I’ve personally been frustrated in the past by product managers – working as part of the management team – who didn’t effectively prioritize. I can recall asking what the business priorities were when I was presented with a list of potential features for the next release of a product, only to be told, “Tell me how long it will take to build each feature, and I’ll tell you whether we’ll include it in the release.”
You heard correctly, our “prioritization” was all about how whether something fit into the timing of a release! This lack of prioritization meant that I was tasked with figuring out how much of that list I could complete; I was judged on quantity.
Instead of focusing on those features that provided the maximum benefit, my staff spent time estimating a wide range of features, some of which we knew wouldn’t be worked on once the estimating was done. In addition, I spent my time optimizing the feature count targeted for a release, mixing and matching potential features in such a way that my staff was optimally aligned based on their skill set and availability (with their availability based on my ordering of the feature delivery).
Was this the most effective use of our time? Did we end up spending valuable time implementing features that were of marginal benefit to our company? You bet. This situation is not only a time-waster, it is de-motivating. High-performing teams and individuals want to make valuable contributions; they want to be engaged in meaningful work.
The management team, who typically is the one championing the desire for high-performing, engaged employees (I am hearing this more and more these days) needs to set the tone by attaching meaning to the work – and that means ensuring that the work being performed has true value to the company. There are two sides to the motivation coin, and management owns this side.
Related to this, I’ve had people tell me that they don’t engage in a cost/benefit analysis (these happen to be companies with in-house staff, not software companies that need to profit directly from their efforts). Companies that fail to perform a cost/benefit analysis are failing in prioritization; they are likely keeping their staffs very busy, but are they being as effective as they could be? Bottom line: it pays to perform a cost/benefit analysis to ensure that the intended benefit is worth the investment.
After all, in tough economic times like this, companies everywhere are looking to be more productive, right? Before sponsoring a project you should understand the business goals of that project, the benefits you expect to derive, what investment in time and money is acceptable, and communicate that information to the software team. At least you should if you want to everyone involved to understand the results that you hope to achieve and expect people to be motivated in achieving those results.
Teams that understand the business objectives, key benefits and constraints can help shape the success of the project. Let’s face it, software projects are expensive, and if results are what you want, share this information! Knowledge workers armed with information and motivated towards achieving meaningful goals can contribute towards the outcome in one of two possible ways:
- The team can offer up ideas that shape the ultimate solution being delivered, generating ideas to leverage technology in new ways. Don’t – and this is a big DON’T – be married to your initial concept of a solution! Be open to suggestions early on in the process. It can pay big dividends in terms of the overall success of a project, and may even allow you to exceed expectations instead of just meeting them.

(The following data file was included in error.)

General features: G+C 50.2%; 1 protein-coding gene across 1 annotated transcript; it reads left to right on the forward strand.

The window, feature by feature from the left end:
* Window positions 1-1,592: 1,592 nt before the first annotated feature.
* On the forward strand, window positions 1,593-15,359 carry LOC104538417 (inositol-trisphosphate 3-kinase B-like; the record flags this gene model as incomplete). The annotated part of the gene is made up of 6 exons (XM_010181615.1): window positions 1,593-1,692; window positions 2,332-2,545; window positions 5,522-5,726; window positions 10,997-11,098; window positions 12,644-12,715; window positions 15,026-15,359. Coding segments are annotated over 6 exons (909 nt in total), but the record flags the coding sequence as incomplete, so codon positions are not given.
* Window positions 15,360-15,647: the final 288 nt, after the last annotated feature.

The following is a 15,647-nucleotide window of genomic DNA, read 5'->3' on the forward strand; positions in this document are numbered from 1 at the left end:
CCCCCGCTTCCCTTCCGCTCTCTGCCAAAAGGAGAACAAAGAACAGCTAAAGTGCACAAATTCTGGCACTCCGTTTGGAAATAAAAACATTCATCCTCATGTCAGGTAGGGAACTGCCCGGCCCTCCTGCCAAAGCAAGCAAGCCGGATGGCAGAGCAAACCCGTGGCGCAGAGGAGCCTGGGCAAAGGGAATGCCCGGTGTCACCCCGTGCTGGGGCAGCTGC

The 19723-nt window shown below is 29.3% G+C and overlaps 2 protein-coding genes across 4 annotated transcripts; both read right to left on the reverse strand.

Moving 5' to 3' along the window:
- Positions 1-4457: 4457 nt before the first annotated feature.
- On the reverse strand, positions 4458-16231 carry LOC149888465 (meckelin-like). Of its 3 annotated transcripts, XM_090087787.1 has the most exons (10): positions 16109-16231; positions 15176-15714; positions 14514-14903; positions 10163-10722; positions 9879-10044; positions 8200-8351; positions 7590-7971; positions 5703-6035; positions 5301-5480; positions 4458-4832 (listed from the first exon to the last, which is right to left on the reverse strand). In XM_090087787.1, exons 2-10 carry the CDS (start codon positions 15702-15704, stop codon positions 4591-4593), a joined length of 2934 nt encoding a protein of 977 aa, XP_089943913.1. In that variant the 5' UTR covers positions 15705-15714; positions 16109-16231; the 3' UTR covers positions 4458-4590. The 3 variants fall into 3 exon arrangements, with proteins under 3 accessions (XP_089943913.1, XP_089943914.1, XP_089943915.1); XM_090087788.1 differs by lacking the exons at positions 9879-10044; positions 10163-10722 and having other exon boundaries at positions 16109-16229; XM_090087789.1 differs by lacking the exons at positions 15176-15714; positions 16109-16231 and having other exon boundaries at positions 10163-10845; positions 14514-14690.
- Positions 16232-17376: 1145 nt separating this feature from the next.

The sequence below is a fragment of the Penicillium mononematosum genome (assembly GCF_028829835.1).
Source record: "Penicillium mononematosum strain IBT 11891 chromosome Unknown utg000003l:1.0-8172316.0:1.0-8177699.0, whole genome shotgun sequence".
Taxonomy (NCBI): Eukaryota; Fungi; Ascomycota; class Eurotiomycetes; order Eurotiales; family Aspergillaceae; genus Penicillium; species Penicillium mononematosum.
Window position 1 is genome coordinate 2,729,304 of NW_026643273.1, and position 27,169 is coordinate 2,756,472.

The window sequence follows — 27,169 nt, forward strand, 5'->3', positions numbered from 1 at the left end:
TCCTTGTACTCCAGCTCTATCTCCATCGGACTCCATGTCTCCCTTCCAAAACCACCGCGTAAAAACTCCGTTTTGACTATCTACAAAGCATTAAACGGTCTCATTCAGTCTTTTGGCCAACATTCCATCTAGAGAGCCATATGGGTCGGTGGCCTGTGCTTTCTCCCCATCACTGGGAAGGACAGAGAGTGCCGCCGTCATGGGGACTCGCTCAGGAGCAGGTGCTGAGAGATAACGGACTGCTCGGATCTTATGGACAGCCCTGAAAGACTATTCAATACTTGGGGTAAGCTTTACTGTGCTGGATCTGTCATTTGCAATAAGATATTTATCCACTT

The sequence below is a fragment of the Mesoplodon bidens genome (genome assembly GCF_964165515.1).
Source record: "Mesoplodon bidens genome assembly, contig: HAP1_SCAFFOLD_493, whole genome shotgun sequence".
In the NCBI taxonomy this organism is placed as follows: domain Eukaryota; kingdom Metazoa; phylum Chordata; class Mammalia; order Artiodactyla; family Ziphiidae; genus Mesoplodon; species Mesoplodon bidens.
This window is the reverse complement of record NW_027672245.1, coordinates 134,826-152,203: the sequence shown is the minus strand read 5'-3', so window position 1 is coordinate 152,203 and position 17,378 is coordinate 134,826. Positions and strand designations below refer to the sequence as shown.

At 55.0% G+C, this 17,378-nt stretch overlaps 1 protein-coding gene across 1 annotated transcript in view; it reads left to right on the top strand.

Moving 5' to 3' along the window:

- The team can determine that the project as defined cannot be delivered within the time and/or budget constraints that would deem it a success. Be prepared to listen here, and be prepared to make adjustments. Perhaps there are characteristics about the project that can be reduced or simplified in order to reach the business objectives. If something is going to cost more (in some cases, far more) than the anticipated benefit, wouldn’t you want to know this before getting so deep into the project that you felt that you just have to keep going, despite the cost?
January 17, 2009
However, if something is not available, then someone needs to write it, assuming the cost/benefit analysis says yes. And before taking on a development effort, I would be sure to understand whether the benefit derived from building that something is worth the expense.
Once a development project is under way, customer satisfaction – including the perception the customer has of the development team – is gauged on how quickly those features that provide the maximum benefit are delivered, with quality. And this can be significantly accelerated by leveraging industry expertise and existing code.
In my book, the less code that you have to actually write to solve that problem, the more productive you are. Any good development shop will look towards other companies that provide components that can be purchased, make use of vetted frameworks or open source libraries as well as leveraging knowledge and examples that exist on numerous web sites. The bottom line: if you can leverage previously developed and tested code into your solution (or at least approaches to the problem), the result will be greater speed and quality.
Note that I used the phrasing: "leverage previously developed and tested code." The act of design and writing software implies that there is some uniqueness in what is being developed. And that since you cannot purchase an exact solution off the shelf, the best that you can hope for is a little leverage. But even some leverage is better than none.
This desired uniqueness that is part of every development project is also why defining software output is difficult. Not only is the output different for every project, the inputs –also known as requirements – will be different as well.
Since both the inputs and the outputs are variable, you really need to examine the contributions made by individuals, teams, the organization direction as well as the clarity and depth of that direction, and the handoffs (communication and collaboration between these entities) in order to achieve maximum productivity.
The final measure – your results – will come from your customers. Are they dissatisfied, satisfied, delighted, or “raving fans?”
January 10, 2009
Over the years, countless attempts have been made to define and measure software productivity, which means that output must be defined. The “big three” measures that are invariably used: